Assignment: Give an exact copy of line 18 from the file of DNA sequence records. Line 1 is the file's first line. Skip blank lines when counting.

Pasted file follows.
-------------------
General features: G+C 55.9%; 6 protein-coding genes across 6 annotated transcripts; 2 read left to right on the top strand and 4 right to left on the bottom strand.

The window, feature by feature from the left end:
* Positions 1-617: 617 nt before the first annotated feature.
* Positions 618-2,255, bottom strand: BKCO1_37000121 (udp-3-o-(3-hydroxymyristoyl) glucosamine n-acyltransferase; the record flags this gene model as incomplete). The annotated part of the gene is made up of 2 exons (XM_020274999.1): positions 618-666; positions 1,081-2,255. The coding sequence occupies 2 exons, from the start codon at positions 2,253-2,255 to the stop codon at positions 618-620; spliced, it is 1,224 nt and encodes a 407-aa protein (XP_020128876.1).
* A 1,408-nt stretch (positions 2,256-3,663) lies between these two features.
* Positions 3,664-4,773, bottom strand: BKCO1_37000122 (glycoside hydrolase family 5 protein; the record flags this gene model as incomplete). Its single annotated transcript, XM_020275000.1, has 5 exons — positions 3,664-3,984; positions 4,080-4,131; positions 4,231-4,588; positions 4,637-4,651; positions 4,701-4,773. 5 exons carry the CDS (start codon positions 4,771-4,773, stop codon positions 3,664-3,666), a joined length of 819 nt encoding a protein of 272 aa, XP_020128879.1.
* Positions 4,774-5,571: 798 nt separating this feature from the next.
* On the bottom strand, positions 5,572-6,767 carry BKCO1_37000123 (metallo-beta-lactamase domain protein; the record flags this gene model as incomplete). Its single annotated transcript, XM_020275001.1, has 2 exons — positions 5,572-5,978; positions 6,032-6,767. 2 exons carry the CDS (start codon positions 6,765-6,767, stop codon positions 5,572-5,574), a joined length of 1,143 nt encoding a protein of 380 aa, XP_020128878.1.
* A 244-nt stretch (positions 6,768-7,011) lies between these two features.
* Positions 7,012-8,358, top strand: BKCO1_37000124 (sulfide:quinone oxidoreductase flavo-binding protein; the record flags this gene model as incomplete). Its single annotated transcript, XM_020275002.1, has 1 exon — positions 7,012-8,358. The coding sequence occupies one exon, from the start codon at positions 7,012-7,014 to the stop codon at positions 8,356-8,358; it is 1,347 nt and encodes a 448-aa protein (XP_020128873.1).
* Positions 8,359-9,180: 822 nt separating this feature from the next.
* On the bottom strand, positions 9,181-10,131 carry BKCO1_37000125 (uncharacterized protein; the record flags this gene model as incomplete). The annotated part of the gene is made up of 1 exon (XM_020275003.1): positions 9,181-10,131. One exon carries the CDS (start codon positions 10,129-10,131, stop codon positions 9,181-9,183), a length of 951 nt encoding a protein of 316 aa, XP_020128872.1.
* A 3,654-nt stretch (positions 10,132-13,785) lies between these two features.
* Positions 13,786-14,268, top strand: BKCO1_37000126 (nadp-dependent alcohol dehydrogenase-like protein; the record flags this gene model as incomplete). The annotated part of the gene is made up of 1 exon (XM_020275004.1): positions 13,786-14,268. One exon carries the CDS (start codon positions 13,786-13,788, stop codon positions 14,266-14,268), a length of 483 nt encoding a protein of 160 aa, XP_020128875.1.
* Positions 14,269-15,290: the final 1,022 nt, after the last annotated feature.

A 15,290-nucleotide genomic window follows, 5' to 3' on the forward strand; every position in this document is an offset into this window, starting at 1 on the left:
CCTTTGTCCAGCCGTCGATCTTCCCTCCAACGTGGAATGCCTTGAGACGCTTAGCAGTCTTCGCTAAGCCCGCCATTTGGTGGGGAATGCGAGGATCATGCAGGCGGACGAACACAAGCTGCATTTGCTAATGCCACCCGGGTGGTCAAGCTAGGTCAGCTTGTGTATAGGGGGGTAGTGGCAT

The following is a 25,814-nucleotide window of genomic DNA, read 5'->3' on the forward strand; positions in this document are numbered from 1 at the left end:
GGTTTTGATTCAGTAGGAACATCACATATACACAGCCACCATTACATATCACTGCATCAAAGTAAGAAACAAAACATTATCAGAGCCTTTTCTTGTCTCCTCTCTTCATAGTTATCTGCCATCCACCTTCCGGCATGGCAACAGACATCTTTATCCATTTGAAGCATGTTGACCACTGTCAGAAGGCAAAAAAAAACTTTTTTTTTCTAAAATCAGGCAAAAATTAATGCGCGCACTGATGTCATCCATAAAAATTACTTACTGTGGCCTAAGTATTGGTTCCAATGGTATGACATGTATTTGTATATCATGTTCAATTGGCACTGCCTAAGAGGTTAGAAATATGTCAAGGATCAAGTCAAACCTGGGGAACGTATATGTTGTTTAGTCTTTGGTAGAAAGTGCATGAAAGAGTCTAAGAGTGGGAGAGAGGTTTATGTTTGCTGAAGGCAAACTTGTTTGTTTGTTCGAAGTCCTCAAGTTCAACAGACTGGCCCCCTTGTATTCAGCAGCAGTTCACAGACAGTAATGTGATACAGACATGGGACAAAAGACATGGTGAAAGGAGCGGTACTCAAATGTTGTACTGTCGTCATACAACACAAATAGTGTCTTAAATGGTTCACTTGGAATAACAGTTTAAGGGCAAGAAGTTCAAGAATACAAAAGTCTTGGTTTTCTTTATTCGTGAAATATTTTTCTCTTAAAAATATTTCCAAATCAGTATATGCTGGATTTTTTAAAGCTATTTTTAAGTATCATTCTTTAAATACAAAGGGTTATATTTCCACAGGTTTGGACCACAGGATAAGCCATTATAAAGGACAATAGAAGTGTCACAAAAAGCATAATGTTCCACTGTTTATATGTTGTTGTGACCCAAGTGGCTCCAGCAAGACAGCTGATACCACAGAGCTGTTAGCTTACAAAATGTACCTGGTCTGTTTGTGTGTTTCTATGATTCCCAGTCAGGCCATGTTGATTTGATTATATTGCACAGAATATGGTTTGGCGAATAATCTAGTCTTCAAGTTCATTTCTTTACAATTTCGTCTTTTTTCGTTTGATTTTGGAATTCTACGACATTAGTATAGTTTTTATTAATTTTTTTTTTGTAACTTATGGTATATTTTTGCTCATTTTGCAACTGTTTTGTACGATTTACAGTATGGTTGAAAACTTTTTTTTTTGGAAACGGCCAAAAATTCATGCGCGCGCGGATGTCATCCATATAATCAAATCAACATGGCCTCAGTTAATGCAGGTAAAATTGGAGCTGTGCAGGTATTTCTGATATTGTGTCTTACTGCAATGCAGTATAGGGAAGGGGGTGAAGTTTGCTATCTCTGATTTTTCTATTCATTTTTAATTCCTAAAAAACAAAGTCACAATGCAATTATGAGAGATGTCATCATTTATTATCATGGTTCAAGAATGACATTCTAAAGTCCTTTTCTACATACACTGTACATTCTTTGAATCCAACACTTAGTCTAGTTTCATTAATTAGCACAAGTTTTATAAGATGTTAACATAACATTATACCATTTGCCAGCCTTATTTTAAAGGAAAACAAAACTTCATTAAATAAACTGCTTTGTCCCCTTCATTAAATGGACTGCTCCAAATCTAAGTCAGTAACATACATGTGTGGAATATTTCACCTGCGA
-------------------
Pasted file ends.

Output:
The following is a 25,814-nucleotide window of genomic DNA, read 5'->3' on the forward strand; positions in this document are numbered from 1 at the left end: